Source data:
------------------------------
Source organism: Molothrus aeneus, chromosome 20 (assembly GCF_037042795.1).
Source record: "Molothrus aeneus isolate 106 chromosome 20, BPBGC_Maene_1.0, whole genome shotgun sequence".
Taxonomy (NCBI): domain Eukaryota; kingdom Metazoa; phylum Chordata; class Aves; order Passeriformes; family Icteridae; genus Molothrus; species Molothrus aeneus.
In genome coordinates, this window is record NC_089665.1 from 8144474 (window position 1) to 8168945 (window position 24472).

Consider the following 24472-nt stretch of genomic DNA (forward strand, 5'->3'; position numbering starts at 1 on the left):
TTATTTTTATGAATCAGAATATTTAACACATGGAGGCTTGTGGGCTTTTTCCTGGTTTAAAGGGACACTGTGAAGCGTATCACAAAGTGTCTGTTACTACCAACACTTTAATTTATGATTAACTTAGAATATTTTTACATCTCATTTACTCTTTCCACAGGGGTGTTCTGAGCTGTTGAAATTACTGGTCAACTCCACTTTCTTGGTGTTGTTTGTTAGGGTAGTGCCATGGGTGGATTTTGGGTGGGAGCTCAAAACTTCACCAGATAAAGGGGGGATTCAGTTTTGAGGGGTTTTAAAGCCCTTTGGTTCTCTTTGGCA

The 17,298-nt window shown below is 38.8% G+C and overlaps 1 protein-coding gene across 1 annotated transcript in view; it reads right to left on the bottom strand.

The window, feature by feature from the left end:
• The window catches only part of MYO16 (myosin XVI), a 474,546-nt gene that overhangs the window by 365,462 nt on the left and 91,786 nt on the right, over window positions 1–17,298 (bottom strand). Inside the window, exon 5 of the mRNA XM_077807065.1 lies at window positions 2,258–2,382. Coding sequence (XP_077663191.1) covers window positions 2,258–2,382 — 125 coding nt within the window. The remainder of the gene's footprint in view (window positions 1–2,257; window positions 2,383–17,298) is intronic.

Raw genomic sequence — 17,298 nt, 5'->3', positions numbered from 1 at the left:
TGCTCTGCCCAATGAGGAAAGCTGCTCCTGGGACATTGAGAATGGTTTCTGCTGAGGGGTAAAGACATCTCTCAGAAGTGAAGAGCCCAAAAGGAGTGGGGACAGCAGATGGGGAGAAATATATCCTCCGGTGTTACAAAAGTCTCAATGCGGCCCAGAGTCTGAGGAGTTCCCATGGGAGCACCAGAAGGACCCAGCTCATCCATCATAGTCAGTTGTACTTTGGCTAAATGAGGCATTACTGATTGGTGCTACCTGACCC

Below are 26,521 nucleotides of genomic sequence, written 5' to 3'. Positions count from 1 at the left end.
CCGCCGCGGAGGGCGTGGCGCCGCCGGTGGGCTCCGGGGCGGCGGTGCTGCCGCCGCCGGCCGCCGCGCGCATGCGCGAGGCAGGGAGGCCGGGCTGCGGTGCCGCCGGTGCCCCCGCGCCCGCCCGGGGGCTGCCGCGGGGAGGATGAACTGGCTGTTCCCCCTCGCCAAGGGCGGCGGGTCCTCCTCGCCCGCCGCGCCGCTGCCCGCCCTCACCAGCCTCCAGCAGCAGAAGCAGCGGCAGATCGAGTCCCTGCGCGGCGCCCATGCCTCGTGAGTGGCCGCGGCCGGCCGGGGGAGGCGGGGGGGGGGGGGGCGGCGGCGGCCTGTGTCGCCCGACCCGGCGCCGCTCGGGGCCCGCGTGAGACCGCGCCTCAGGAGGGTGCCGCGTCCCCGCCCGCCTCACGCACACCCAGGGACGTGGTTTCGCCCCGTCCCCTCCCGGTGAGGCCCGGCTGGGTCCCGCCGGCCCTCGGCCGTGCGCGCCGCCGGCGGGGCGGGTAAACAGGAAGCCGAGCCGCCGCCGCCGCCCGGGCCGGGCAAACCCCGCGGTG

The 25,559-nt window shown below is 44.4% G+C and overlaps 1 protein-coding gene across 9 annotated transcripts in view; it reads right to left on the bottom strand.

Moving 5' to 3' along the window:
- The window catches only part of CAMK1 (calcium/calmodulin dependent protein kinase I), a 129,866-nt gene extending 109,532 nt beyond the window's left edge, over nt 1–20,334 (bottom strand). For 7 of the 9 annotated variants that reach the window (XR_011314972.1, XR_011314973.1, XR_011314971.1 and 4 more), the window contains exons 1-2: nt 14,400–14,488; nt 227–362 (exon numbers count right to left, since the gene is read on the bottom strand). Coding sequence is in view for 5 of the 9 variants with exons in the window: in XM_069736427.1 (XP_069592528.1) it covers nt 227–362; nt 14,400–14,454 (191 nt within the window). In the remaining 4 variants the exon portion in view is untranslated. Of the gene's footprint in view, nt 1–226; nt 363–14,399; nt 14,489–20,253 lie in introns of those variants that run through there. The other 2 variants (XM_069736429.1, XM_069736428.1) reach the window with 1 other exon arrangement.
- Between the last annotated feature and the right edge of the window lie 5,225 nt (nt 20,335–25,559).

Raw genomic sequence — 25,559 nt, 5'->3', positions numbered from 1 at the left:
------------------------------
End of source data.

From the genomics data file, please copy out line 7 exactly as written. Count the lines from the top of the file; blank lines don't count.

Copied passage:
The 17,298-nt window shown below is 38.8% G+C and overlaps 1 protein-coding gene across 1 annotated transcript in view; it reads right to left on the bottom strand.